By Lilian Anekwe
Exclusive: GP face the prospect of dealing with a soaring number of NHS litigation claims once PCTs are abolished, new figures show.
Figures from the NHS Litigation Authority (NHSLA) obtained by Pulse show nearly £15m was paid out last year in clinical negligence claims against PCTs and medical staff directly employed by PCTs.
The authority – on behalf of PCTs – paid total of £14.7m in 2009/10, a 71% increase on the £8.6m paid the previous year.
The stark risk continues a trend over the last 10 years. When the NHSLA started handling the clinical negligence scheme for PCTs in 2002/03, the payout was just £509,000.
The average payout has risen from £7,481 then to £98,980 last year, more than a 13-fold increase in less than a decade.
The burden of handling these cases may fall to GP commissioners once the NHS reforms are pushed through, and after PCTs complete the process – begun under the Transforming Community Services policy – of divesting themselves of provider responsibilities.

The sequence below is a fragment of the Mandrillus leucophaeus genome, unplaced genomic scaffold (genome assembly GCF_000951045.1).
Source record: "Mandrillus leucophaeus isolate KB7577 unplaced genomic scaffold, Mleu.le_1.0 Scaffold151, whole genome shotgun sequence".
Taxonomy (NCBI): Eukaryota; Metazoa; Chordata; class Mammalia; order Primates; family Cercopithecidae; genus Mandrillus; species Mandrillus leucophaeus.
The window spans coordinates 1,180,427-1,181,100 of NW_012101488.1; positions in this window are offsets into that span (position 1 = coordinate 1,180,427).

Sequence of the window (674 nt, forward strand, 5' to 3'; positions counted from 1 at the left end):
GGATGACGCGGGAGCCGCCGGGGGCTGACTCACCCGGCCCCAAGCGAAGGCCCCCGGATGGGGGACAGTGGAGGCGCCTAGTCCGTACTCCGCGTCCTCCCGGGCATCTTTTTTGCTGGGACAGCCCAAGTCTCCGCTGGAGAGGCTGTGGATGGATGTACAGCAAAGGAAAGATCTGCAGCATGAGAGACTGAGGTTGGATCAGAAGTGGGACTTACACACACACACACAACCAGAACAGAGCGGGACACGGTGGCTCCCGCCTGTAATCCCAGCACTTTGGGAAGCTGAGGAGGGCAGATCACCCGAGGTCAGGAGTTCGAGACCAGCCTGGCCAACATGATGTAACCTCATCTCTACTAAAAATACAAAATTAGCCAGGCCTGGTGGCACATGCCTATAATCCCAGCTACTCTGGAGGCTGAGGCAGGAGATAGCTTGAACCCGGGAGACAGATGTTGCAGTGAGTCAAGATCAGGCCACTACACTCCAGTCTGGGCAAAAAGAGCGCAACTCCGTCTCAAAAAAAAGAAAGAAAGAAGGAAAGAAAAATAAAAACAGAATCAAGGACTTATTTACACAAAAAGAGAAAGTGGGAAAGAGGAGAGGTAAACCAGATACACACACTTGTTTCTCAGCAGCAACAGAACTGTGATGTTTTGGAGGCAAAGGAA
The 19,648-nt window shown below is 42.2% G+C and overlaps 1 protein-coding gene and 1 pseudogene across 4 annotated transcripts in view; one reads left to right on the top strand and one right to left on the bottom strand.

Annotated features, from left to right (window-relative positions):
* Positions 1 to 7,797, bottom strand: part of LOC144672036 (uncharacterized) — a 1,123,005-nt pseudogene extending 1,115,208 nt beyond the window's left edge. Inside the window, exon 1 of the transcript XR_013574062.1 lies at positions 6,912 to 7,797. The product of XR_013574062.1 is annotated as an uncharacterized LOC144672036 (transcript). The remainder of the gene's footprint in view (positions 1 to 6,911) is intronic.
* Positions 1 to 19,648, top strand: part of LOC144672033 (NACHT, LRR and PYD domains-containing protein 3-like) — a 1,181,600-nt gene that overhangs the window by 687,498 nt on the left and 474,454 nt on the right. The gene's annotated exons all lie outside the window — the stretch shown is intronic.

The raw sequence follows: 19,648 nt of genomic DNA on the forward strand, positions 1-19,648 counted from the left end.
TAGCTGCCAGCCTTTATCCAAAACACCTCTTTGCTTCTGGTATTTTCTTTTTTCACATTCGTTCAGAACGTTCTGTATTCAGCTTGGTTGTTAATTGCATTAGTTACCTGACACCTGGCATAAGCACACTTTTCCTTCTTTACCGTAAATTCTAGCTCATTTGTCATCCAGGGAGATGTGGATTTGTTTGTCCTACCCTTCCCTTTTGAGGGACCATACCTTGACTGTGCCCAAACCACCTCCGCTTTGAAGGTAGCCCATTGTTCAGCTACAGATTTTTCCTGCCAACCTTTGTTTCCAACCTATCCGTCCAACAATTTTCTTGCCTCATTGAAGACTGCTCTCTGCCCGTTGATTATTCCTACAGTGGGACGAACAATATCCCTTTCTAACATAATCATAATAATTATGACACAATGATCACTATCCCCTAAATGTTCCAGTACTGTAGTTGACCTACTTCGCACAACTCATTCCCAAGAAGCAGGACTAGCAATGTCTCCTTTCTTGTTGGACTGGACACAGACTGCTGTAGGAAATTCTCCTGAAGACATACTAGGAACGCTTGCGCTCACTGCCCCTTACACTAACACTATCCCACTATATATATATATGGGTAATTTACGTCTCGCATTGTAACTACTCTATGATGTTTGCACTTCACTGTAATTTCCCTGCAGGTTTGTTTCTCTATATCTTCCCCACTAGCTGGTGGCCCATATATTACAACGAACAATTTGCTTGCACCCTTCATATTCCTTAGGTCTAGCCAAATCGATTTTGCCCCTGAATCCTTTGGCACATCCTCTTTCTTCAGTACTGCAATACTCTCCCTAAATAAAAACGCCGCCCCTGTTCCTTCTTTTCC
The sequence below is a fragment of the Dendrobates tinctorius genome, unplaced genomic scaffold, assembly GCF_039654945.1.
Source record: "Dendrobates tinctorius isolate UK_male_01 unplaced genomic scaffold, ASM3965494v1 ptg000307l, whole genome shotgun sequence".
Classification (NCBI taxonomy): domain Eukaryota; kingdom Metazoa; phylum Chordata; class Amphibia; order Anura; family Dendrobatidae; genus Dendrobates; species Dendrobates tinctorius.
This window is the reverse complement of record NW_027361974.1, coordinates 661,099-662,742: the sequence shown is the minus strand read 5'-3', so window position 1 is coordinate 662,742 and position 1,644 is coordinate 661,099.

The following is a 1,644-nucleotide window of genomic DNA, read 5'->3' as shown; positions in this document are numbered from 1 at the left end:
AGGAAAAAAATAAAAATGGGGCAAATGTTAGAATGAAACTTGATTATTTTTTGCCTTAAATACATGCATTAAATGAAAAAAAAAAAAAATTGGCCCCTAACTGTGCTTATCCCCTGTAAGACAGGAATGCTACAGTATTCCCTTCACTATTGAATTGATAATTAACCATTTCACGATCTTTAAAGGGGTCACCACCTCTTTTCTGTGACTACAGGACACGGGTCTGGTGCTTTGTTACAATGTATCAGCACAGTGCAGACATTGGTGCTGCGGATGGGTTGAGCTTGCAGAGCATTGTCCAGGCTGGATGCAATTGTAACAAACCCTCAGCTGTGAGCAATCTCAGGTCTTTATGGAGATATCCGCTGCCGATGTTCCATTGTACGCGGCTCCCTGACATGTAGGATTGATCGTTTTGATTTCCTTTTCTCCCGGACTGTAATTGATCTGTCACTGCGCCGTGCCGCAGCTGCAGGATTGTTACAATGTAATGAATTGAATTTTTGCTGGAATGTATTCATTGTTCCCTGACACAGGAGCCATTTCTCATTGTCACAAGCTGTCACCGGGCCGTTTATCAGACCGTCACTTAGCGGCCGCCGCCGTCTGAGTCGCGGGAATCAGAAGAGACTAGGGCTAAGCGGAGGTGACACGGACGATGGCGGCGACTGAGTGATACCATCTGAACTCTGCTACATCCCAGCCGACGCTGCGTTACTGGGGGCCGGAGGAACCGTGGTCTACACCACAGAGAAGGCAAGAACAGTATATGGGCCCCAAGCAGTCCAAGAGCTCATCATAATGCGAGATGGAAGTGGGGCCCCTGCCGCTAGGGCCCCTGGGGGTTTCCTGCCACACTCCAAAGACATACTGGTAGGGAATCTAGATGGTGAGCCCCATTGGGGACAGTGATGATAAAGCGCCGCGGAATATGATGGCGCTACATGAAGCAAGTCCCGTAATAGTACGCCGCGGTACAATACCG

The role of the NHSLA – which handles clinical negligence claims for all NHS bodies in England – is currently part of the Government’s review of Arm’s Length Bodies.
The authority say that in cases where claims are made against NHS bodies ‘which no longer exist because of restructuring within the NHS’, the legal defendant is the legal ‘successor body’ to the defunct NHS body.
GP experts fear the buck may be passed to GP consortia. Dr John Waters, a GP in Bournemouth with a law degree who writes clinical negligence and malpractice reports, said: ‘In theory clinical negligence can be established if there is agreement that a respectable body of GPs or other healthcare professionals would not have supported the disputed clinical action taken.
‘But there would be a conflict of interest if I were writing reports clinical negligence claims for other staff employed or commissioned by my GP consortia.’
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